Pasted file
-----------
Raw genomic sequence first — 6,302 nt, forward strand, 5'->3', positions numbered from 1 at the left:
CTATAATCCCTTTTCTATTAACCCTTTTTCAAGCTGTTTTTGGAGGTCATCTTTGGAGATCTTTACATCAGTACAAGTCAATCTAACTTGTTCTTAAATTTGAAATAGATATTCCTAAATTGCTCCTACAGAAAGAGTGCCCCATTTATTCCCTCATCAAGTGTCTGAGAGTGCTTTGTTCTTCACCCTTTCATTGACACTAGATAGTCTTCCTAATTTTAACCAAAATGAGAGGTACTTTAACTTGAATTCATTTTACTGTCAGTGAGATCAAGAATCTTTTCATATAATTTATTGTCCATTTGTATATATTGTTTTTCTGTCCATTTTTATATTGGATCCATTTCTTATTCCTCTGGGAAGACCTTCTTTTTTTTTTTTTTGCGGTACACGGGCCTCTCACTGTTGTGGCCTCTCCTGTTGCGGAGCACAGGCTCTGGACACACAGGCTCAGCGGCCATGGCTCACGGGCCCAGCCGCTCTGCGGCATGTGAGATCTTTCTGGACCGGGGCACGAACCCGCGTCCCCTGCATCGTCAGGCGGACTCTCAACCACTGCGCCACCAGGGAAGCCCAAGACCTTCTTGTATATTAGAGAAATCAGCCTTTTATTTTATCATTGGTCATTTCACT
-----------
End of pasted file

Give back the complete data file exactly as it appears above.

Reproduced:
Raw genomic sequence first — 6,302 nt, forward strand, 5'->3', positions numbered from 1 at the left:
CTATAATCCCTTTTCTATTAACCCTTTTTCAAGCTGTTTTTGGAGGTCATCTTTGGAGATCTTTACATCAGTACAAGTCAATCTAACTTGTTCTTAAATTTGAAATAGATATTCCTAAATTGCTCCTACAGAAAGAGTGCCCCATTTATTCCCTCATCAAGTGTCTGAGAGTGCTTTGTTCTTCACCCTTTCATTGACACTAGATAGTCTTCCTAATTTTAACCAAAATGAGAGGTACTTTAACTTGAATTCATTTTACTGTCAGTGAGATCAAGAATCTTTTCATATAATTTATTGTCCATTTGTATATATTGTTTTTCTGTCCATTTTTATATTGGATCCATTTCTTATTCCTCTGGGAAGACCTTCTTTTTTTTTTTTTTGCGGTACACGGGCCTCTCACTGTTGTGGCCTCTCCTGTTGCGGAGCACAGGCTCTGGACACACAGGCTCAGCGGCCATGGCTCACGGGCCCAGCCGCTCTGCGGCATGTGAGATCTTTCTGGACCGGGGCACGAACCCGCGTCCCCTGCATCGTCAGGCGGACTCTCAACCACTGCGCCACCAGGGAAGCCCAAGACCTTCTTGTATATTAGAGAAATCAGCCTTTTATTTTATCATTGGTCATTTCACT